Here is a slightly edited-down excerpt of the first part of the show. (The full episode and transcript are here ) As Ira Glass says, if you have teenage girls in your life, you’re probably familiar with this. I don’t and I’m not, so I found it fascinating listening. (When the girls were reading their comments, I thought one of the girls, Jane, was saying “Hard eyes,” and I couldn’t imagine why that was a compliment. Turns out, she was saying “Heart eyes.”) If you don’t need to hear what young teenage girls sound like, here’s the short version distilled from Ira Glass’s observations:

They want comments from other girls. This is not about sex. It's not about boys. It's about girls, and friendship. And it's very repetitive – the same phrases, over and over.

All these moves – the posting, the commenting and liking – have a meaning that girls know intuitively but that must be decoded for outsiders like me and Ira.


Ira Glass: These comments are a very specific language that tells the girls all kinds of things.  And a lot of the meaning in the comments has nothing to do with the actual words. . .  It’s about who is doing the commenting . . .  Liking a photo means something totally different from commenting. You comment with someone you’re close to or someone you want to get close to.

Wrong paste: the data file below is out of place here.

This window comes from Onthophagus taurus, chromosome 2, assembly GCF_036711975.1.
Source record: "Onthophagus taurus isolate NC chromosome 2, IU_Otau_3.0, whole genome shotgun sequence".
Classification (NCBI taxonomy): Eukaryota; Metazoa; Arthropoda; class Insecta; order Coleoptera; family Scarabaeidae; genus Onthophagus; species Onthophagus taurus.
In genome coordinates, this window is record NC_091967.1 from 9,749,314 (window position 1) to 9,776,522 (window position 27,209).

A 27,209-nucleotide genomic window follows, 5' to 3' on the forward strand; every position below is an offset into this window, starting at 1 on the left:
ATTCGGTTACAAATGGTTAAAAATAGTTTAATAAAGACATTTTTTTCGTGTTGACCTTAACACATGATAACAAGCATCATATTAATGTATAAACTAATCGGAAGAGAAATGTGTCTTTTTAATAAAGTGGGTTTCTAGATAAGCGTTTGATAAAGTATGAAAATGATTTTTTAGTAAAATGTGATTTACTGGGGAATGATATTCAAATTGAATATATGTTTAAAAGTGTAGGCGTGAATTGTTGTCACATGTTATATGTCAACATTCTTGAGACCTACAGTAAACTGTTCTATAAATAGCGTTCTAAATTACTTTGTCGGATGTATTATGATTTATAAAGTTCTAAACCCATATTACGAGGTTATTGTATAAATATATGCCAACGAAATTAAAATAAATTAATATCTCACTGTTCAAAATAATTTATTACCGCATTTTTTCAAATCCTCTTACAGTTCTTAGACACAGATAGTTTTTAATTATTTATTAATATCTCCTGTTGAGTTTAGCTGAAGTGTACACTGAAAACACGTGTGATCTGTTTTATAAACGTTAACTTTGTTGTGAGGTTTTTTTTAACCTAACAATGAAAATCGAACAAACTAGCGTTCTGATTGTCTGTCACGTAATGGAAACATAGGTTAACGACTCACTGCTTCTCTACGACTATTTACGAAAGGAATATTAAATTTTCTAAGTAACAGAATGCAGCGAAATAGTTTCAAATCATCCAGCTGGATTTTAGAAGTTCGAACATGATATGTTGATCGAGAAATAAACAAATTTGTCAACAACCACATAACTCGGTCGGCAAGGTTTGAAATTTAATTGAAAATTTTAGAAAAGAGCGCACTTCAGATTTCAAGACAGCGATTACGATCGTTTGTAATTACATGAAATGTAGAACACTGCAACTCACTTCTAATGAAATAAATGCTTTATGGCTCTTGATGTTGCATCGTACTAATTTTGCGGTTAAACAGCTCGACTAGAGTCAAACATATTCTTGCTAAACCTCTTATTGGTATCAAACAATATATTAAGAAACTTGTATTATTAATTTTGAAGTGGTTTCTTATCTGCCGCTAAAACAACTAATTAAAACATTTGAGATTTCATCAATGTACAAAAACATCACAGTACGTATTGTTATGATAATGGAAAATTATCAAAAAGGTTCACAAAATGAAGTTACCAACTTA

Ella: It’s definitely a social obligation, because you want to let them know, and also let people who are seeing those, that I have a close relationship with this person, so close that I can comment on their pictures, like, this is so cute, or, you look so great here.

Jane:  Especially because we, like, just started high school, so we’re meeting a lot of new people. So you would comment on someone’s photo who you’re not really super close with or that you don’t know really well. And it’s sort of a statement, like, I want to be friends with you, or I want to get to know you, or like, I think you're cool.

If someone that you don't know very well commented on your photo, you – it’s sort of like an unspoken agreement that you have to comment back on their photo. Like when you’re making new friends, if they comment on your photo, you comment on their photo.

It’s hard to find narcissism or vanity in any of this. The girls are not preening, not basking in their triumphs, not nursing an ego wounded from some social slight. They are reading a constantly changing sociogram or network model of their world.


Ira Glass:  They’re only three months into high school, so there is a lot at stake right now.